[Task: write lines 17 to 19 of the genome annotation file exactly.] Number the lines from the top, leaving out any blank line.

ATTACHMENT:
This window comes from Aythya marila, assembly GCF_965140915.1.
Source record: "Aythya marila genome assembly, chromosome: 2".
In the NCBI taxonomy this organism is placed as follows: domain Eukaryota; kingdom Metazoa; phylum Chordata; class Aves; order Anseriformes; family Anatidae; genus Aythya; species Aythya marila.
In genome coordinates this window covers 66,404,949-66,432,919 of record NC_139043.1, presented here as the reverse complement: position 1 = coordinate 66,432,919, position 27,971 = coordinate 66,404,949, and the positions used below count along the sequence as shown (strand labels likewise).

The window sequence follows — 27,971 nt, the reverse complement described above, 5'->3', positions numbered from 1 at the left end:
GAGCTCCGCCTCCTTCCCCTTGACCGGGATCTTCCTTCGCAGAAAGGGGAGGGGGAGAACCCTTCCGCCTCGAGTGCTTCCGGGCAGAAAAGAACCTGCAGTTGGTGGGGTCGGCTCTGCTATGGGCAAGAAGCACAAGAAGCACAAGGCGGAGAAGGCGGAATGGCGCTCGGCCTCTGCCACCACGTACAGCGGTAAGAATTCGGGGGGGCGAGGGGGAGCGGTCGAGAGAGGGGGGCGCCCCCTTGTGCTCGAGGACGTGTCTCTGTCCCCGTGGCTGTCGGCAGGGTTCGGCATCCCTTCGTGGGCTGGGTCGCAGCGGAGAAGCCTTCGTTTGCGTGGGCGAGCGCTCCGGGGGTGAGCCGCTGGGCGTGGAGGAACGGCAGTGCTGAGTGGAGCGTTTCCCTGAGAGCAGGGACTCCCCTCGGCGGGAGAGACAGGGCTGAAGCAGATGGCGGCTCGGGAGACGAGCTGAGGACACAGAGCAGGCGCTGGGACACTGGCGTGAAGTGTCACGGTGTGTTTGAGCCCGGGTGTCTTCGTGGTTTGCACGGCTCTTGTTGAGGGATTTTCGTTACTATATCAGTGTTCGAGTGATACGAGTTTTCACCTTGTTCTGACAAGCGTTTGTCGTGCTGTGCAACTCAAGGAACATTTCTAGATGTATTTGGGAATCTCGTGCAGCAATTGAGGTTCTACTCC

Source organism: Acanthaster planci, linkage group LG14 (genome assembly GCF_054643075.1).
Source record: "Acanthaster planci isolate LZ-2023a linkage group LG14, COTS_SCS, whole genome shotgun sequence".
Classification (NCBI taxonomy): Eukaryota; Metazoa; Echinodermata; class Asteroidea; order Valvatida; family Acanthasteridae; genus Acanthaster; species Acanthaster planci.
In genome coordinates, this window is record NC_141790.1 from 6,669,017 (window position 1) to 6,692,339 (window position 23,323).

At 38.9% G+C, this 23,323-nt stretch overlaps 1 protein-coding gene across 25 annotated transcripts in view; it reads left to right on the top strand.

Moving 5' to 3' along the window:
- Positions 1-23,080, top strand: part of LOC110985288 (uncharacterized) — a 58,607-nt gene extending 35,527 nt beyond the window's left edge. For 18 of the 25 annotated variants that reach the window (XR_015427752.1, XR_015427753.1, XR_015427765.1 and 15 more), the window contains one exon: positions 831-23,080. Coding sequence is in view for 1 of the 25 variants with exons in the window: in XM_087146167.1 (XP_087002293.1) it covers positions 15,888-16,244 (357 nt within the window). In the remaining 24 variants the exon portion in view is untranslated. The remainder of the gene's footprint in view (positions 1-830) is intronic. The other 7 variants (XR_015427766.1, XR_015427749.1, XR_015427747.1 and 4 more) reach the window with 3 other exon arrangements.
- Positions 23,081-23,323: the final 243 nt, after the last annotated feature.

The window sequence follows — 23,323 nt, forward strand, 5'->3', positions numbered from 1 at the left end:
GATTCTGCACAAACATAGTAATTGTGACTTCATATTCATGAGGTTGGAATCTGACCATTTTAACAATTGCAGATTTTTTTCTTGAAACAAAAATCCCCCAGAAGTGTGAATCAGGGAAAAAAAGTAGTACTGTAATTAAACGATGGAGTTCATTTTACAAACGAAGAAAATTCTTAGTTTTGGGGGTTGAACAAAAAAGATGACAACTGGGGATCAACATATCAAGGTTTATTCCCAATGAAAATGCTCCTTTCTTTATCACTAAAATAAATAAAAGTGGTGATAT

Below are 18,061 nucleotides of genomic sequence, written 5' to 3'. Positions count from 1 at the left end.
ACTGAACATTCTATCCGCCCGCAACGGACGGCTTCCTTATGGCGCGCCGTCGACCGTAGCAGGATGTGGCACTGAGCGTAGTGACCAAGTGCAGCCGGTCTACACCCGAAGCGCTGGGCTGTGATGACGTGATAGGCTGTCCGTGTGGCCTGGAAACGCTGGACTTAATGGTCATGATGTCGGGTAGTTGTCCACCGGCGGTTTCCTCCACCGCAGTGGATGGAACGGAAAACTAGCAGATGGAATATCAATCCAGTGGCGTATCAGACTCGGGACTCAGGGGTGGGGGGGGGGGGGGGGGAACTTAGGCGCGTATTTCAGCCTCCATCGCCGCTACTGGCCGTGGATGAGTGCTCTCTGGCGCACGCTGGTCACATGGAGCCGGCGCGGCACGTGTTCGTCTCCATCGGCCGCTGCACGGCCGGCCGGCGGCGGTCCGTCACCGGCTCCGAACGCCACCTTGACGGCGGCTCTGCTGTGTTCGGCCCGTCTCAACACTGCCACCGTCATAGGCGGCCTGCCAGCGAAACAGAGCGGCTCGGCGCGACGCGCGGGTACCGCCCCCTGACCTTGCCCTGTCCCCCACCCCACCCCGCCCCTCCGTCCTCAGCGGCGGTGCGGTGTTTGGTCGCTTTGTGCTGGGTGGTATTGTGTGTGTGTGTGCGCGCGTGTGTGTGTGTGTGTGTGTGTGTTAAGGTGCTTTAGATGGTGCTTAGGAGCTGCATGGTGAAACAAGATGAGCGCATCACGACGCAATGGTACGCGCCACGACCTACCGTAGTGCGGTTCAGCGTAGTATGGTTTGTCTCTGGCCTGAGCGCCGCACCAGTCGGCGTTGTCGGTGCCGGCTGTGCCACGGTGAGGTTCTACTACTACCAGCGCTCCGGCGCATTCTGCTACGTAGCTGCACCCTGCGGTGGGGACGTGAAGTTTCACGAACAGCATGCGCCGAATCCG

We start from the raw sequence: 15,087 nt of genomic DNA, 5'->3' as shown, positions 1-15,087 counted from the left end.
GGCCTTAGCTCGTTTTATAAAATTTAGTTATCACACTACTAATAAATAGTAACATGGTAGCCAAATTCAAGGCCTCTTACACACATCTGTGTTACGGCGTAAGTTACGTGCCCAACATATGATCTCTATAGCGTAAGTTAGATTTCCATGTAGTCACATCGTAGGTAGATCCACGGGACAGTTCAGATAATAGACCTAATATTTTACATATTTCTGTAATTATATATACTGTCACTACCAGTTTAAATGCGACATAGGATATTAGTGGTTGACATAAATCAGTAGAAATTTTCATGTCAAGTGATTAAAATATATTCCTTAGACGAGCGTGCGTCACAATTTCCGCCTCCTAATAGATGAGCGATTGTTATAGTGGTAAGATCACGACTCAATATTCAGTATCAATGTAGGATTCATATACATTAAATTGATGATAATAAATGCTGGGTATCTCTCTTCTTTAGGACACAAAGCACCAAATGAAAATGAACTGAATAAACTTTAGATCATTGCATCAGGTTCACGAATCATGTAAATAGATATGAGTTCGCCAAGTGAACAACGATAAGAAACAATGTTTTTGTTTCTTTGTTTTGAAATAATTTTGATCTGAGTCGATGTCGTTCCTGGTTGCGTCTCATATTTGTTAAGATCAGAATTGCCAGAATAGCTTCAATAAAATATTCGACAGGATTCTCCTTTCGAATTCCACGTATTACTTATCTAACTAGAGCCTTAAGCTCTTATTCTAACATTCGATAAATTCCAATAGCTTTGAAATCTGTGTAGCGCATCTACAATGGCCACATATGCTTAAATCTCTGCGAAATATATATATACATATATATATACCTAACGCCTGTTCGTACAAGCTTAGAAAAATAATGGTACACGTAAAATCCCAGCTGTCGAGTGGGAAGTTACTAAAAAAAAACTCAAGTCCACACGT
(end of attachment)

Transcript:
Below are 18,061 nucleotides of genomic sequence, written 5' to 3'. Positions count from 1 at the left end.
ACTGAACATTCTATCCGCCCGCAACGGACGGCTTCCTTATGGCGCGCCGTCGACCGTAGCAGGATGTGGCACTGAGCGTAGTGACCAAGTGCAGCCGGTCTACACCCGAAGCGCTGGGCTGTGATGACGTGATAGGCTGTCCGTGTGGCCTGGAAACGCTGGACTTAATGGTCATGATGTCGGGTAGTTGTCCACCGGCGGTTTCCTCCACCGCAGTGGATGGAACGGAAAACTAGCAGATGGAATATCAATCCAGTGGCGTATCAGACTCGGGACTCAGGGGTGGGGGGGGGGGGGGGGGAACTTAGGCGCGTATTTCAGCCTCCATCGCCGCTACTGGCCGTGGATGAGTGCTCTCTGGCGCACGCTGGTCACATGGAGCCGGCGCGGCACGTGTTCGTCTCCATCGGCCGCTGCACGGCCGGCCGGCGGCGGTCCGTCACCGGCTCCGAACGCCACCTTGACGGCGGCTCTGCTGTGTTCGGCCCGTCTCAACACTGCCACCGTCATAGGCGGCCTGCCAGCGAAACAGAGCGGCTCGGCGCGACGCGCGGGTACCGCCCCCTGACCTTGCCCTGTCCCCCACCCCACCCCGCCCCTCCGTCCTCAGCGGCGGTGCGGTGTTTGGTCGCTTTGTGCTGGGTGGTATTGTGTGTGTGTGTGCGCGCGTGTGTGTGTGTGTGTGTGTGTGTTAAGGTGCTTTAGATGGTGCTTAGGAGCTGCATGGTGAAACAAGATGAGCGCATCACGACGCAATGGTACGCGCCACGACCTACCGTAGTGCGGTTCAGCGTAGTATGGTTTGTCTCTGGCCTGAGCGCCGCACCAGTCGGCGTTGTCGGTGCCGGCTGTGCCACGGTGAGGTTCTACTACTACCAGCGCTCCGGCGCATTCTGCTACGTAGCTGCACCCTGCGGTGGGGACGTGAAGTTTCACGAACAGCATGCGCCGAATCCG

We start from the raw sequence: 15,087 nt of genomic DNA, 5'->3' as shown, positions 1-15,087 counted from the left end.